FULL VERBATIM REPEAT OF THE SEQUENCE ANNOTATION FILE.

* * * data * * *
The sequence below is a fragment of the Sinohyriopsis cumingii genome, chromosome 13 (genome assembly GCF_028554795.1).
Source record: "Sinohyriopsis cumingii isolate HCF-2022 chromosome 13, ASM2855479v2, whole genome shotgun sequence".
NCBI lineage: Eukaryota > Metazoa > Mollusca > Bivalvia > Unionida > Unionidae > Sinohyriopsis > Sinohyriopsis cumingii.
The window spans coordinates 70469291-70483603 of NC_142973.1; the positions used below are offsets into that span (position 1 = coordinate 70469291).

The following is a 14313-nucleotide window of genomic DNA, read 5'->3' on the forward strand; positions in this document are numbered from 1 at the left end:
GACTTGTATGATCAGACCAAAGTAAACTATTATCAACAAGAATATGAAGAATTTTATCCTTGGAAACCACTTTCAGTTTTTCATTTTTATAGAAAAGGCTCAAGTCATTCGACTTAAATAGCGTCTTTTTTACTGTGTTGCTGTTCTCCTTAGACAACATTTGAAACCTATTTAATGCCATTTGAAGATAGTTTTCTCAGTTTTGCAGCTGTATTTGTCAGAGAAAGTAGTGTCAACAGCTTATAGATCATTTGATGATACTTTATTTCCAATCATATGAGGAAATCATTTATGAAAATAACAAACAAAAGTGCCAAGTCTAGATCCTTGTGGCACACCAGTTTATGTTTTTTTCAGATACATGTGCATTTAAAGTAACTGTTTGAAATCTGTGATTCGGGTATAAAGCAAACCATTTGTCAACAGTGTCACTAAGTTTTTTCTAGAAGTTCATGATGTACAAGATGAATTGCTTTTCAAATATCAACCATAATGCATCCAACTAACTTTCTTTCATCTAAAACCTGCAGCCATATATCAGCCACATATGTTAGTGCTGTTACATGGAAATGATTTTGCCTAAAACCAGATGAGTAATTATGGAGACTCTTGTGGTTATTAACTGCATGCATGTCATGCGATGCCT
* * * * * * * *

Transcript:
The sequence below is a fragment of the Sinohyriopsis cumingii genome, chromosome 13 (genome assembly GCF_028554795.1).
Source record: "Sinohyriopsis cumingii isolate HCF-2022 chromosome 13, ASM2855479v2, whole genome shotgun sequence".
NCBI lineage: Eukaryota > Metazoa > Mollusca > Bivalvia > Unionida > Unionidae > Sinohyriopsis > Sinohyriopsis cumingii.
The window spans coordinates 70469291-70483603 of NC_142973.1; the positions used below are offsets into that span (position 1 = coordinate 70469291).

The following is a 14313-nucleotide window of genomic DNA, read 5'->3' on the forward strand; positions in this document are numbered from 1 at the left end:
GACTTGTATGATCAGACCAAAGTAAACTATTATCAACAAGAATATGAAGAATTTTATCCTTGGAAACCACTTTCAGTTTTTCATTTTTATAGAAAAGGCTCAAGTCATTCGACTTAAATAGCGTCTTTTTTACTGTGTTGCTGTTCTCCTTAGACAACATTTGAAACCTATTTAATGCCATTTGAAGATAGTTTTCTCAGTTTTGCAGCTGTATTTGTCAGAGAAAGTAGTGTCAACAGCTTATAGATCATTTGATGATACTTTATTTCCAATCATATGAGGAAATCATTTATGAAAATAACAAACAAAAGTGCCAAGTCTAGATCCTTGTGGCACACCAGTTTATGTTTTTTTCAGATACATGTGCATTTAAAGTAACTGTTTGAAATCTGTGATTCGGGTATAAAGCAAACCATTTGTCAACAGTGTCACTAAGTTTTTTCTAGAAGTTCATGATGTACAAGATGAATTGCTTTTCAAATATCAACCATAATGCATCCAACTAACTTTCTTTCATCTAAAACCTGCAGCCATATATCAGCCACATATGTTAGTGCTGTTACATGGAAATGATTTTGCCTAAAACCAGATGAGTAATTATGGAGACTCTTGTGGTTATTAACTGCATGCATGTCATGCGATGCCT